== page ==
Tuesday, August 9, 2022

Realizing the potential of AI and machine learning in clinical research

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Shreya Christinahttps://cafe-madrid.com
Shreya has been with cafe-madrid.com for 3 years, writing copy for client websites, blog posts, EDMs and other mediums to engage readers and encourage action. By collaborating with clients, our SEO manager and the wider cafe-madrid.com team, Shreya seeks to understand an audience before creating memorable, persuasive copy.

John Reites, Co-Founder and CEO, WIRE.

In recent years, talking about artificial intelligence (AI) and machine learning (ML) could spark customer interest, make it sound more innovative, or even seem to boost a company’s valuation. Unfortunately, many of these AI/ML discussion points were general, possibly premature, and not yet ready to deliver results. The clinical research industry has not been immune to these discussions and still sees many AI and ML approaches largely as something on the horizon rather than something available today.

In my time as CEO in the clinical trial platform arena, I’ve seen clinical research studies become more complex, target more targeted areas of disease, and cost more than ever before. Parallel to this evolution, the clinical research industry has a goal to do more: conduct more targeted studies, enroll more global participants more inclusive, collect more data, etc. Achieving these goals in the face of more complexity with less money and fewer people requires that industry eliminates as many inefficiencies as possible.

AI and ML now have an opportunity to provide positive value and impact in our industry. Using both, we can automate common tasks, expand research teams to support actionable work, and provide advanced notifications about potential emerging risks. Automating these tasks can also reduce the time investment, giving clinicians more time to support and interact with their patients.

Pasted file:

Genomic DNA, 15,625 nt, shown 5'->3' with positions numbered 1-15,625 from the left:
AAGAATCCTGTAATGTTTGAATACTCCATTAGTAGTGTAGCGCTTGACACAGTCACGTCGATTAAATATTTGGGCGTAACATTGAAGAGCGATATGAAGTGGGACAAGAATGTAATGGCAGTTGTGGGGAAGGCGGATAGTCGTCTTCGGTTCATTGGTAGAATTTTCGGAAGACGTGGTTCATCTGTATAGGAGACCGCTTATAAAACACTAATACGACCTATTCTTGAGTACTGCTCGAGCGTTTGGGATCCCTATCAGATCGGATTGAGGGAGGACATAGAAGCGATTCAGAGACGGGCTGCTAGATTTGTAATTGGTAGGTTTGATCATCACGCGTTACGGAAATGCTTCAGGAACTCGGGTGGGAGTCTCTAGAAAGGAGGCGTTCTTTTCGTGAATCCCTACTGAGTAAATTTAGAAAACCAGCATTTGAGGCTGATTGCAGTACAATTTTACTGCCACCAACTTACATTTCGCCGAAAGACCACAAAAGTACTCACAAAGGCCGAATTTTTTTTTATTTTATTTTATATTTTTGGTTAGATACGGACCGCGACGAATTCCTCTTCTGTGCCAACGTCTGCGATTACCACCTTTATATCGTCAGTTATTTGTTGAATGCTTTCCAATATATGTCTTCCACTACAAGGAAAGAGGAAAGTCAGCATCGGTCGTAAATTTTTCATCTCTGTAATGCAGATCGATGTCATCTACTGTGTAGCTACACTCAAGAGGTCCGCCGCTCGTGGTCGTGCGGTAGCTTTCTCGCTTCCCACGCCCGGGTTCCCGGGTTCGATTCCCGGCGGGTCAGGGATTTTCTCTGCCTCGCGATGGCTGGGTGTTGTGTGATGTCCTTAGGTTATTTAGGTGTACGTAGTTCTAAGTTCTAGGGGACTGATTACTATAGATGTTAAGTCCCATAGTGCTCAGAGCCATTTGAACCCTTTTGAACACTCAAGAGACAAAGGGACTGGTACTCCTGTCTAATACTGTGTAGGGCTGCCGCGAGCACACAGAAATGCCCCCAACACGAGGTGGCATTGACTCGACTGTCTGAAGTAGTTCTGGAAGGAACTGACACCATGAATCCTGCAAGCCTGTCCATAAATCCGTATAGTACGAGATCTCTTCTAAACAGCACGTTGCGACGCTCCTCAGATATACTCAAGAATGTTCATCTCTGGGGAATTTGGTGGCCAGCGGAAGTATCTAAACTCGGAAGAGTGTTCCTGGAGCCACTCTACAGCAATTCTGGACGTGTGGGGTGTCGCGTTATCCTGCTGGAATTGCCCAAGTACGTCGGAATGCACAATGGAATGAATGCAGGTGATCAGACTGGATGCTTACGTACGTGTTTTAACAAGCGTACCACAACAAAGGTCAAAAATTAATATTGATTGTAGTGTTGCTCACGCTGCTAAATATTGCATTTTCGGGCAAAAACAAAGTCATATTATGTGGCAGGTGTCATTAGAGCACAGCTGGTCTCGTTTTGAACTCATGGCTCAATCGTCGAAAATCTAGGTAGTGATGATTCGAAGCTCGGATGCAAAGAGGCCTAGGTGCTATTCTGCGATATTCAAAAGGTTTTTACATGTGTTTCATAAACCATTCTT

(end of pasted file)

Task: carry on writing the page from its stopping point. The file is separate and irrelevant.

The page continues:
The life sciences industry has certainly not scaled or realized the full potential of AI/ML, but several use cases are available today to start the journey. Here are four case studies that can encourage researchers to unlock new efficiencies and insights in their research.

1. Collect, analyze and implement participant feedback

A powerful example of effective use of AI and machine learning is to consistently bring the patient’s voice into clinical research by listening to their feedback and analyzing responses during the clinical trial process. For example, AI is already helping to automate surveys and capture voice data, minimizing the time it takes for people to collect and analyze this data. Once the data is captured, AI is used to: measure inflection, pitch and emotional signals that human observers often fail to recognize.

The power of the AI ​​and analytics processing is then extended with human language experts, who apply the insights gathered by AI to fully and accurately assess patient language, word choice, and more. The level of feedback available through AI and combined with expert analysis helps remove barriers to patient study success, design studies that respond to patient insights, and reduce costly participant dropout in long-term studies – ultimately addressing the industry’s two biggest challenges: recruitment and retention of clinical trials.

2. Expand research teams through Predictive Analytics